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Related to bogle: boggle


A hobgoblin; a bogey.

[Scots bogill, perhaps ultimately from Welsh bwg, ghost, hobgoblin.]
American Heritage® Dictionary of the English Language, Fifth Edition. Copyright © 2016 by Houghton Mifflin Harcourt Publishing Company. Published by Houghton Mifflin Harcourt Publishing Company. All rights reserved.


(ˈbəʊɡəl; ˈbɒɡ-)
1. a dialect or archaic word for bogey11
2. (Agriculture) Scot a scarecrow
[C16: from Scottish bogill, perhaps from Gaelic; compare Welsh bygel; see bug2]


(Dancing) a rhythmic dance, originating in the early 1990s, performed to ragga music
(Dancing) (intr) to perform such a dance
Collins English Dictionary – Complete and Unabridged, 12th Edition 2014 © HarperCollins Publishers 1991, 1994, 1998, 2000, 2003, 2006, 2007, 2009, 2011, 2014


(ˈboʊ gəl, ˈbɒg əl)

also boggle

a bogy; specter.
[1495–1505; bog (variant of obsolete bug bogy, Middle English bugge scarecrow, demon + -le]
Random House Kernerman Webster's College Dictionary, © 2010 K Dictionaries Ltd. Copyright 2005, 1997, 1991 by Random House, Inc. All rights reserved.
ThesaurusAntonymsRelated WordsSynonymsLegend:


A supernatural being, such as a ghost:
Informal: spook.
Regional: haunt.
The American Heritage® Roget's Thesaurus. Copyright © 2013, 2014 by Houghton Mifflin Harcourt Publishing Company. Published by Houghton Mifflin Harcourt Publishing Company. All rights reserved.
References in classic literature ?
If you do not know Bogle's Chop House and Family Restaurant it is your loss.
Bogle's is situated in that highway of bourgeoisie , that boulevard of Brown-Jones-and-Robinson, Eighth Avenue.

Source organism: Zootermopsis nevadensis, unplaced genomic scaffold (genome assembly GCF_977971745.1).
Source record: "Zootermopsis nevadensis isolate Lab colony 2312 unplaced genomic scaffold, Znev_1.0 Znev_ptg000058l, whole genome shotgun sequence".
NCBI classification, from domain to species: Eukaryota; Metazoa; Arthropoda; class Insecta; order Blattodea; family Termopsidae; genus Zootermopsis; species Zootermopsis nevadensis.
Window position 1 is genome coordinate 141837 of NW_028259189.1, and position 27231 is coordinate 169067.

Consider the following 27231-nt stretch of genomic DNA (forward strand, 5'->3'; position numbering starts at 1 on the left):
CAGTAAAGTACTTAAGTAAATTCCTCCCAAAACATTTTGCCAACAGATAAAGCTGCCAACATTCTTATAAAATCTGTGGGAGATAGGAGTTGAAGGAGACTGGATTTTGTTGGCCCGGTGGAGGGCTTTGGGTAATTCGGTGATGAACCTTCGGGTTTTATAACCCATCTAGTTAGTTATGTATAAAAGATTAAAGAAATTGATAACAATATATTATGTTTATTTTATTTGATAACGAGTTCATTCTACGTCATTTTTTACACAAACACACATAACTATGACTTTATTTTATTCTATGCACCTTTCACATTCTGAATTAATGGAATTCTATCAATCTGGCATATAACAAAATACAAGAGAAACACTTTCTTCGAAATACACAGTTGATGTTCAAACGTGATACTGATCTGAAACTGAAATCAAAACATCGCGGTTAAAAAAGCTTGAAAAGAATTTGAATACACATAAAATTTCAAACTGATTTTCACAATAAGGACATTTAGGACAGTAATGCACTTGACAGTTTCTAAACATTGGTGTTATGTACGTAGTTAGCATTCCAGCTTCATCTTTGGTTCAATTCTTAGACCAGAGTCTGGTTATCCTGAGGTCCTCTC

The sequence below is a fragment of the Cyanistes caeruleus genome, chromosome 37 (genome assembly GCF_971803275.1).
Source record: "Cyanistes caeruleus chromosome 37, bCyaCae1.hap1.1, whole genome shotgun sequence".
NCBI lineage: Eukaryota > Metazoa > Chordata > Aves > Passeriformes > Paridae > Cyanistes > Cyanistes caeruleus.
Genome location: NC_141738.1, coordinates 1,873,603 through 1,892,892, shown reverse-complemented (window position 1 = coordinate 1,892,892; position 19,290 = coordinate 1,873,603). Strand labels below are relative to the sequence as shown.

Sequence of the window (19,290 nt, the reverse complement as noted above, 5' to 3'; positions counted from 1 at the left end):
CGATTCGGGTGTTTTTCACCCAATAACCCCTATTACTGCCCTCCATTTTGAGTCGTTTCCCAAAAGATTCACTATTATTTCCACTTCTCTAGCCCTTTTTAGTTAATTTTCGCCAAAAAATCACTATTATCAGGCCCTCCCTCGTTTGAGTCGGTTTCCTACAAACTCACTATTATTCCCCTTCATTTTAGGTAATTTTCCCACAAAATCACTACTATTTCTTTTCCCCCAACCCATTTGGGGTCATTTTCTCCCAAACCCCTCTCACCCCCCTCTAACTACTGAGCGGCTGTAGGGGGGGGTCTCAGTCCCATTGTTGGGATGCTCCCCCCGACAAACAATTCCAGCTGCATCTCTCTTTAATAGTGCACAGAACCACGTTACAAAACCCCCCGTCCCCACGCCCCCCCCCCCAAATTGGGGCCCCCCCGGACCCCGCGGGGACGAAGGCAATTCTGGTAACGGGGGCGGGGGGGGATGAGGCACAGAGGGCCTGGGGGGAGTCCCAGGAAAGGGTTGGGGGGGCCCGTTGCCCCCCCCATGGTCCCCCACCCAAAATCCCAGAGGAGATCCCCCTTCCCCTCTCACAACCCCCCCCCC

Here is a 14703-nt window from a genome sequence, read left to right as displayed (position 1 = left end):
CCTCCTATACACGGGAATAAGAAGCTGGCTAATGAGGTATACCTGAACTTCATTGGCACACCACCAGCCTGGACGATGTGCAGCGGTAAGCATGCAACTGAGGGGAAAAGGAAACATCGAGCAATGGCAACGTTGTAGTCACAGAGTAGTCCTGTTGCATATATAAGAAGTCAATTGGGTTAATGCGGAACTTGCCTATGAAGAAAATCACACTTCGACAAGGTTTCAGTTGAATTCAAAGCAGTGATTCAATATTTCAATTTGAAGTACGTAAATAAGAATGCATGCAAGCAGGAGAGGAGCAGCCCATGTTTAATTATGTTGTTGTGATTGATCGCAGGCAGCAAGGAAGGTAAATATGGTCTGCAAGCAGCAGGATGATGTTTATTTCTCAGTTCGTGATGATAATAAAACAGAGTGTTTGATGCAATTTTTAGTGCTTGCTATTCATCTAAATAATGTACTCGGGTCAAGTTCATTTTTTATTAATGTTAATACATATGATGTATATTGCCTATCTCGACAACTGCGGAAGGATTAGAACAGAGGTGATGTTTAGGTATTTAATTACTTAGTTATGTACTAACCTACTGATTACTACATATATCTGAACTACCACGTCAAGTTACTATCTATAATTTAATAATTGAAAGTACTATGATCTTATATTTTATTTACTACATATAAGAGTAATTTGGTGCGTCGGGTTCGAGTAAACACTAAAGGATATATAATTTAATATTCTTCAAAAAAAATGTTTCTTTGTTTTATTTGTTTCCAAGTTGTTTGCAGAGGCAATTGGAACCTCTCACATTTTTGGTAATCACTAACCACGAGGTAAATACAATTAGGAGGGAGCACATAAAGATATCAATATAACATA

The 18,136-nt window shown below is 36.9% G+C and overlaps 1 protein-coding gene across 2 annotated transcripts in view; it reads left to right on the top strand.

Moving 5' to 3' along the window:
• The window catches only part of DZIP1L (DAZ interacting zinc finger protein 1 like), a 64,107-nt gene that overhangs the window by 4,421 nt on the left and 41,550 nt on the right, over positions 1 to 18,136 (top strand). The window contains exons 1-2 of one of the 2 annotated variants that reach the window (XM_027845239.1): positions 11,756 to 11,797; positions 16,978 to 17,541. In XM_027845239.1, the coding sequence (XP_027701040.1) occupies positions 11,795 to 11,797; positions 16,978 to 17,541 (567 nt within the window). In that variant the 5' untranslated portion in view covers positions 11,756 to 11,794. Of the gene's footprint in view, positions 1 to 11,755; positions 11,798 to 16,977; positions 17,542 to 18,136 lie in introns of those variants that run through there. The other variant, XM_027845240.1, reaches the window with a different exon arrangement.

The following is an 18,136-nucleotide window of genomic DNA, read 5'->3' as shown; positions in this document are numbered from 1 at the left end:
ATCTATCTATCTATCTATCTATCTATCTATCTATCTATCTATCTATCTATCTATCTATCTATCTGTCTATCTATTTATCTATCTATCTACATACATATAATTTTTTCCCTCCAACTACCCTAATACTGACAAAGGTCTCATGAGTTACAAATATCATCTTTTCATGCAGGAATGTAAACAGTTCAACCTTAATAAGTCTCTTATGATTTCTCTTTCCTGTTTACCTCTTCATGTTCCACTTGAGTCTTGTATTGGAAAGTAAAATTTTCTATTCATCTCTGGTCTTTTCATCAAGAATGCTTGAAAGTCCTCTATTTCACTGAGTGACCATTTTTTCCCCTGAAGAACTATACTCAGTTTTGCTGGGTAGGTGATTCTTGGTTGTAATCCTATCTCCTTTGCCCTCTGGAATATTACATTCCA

At the cashier's desk sits Bogle, cold, sordid, slow, smouldering, and takes your money.
The needs of Bogle's customers were supplied by two waitresses and a Voice.
With all this feasting and flirting and merry exchange of wit Bogle's came mighty near being a salon, with Aileen for its Madame Recamier.
In steaming, chattering, cabbage-scented Bogle's there was almost a heart tragedy.
Among the customers at Bogle's was a young man named Seeders, who worked in a laundry office.
When trade was slack she went and stood at Bogle's desk.
"From your account," said he, "I'm thinking it was a bogle."
It was in this state that Master Tom lay at half-past seven on the morning following the day of his arrival, and from his clean little white bed watched the movements of Bogle (the generic name by which the successive shoeblacks of the School-house were known), as he marched round from bed to bed, collecting the dirty shoes and boots, and depositing clean ones in their places.
The noise of the room- door closing behind Bogle, as he made his exit with the shoebasket under his arm, roused him thoroughly, and he sat up in bed and looked round the room.
These bans an' wafts an' boh-ghosts an' bar-guests an' bogles an' all anent them is only fit to set bairns an' dizzy women a'belderin'.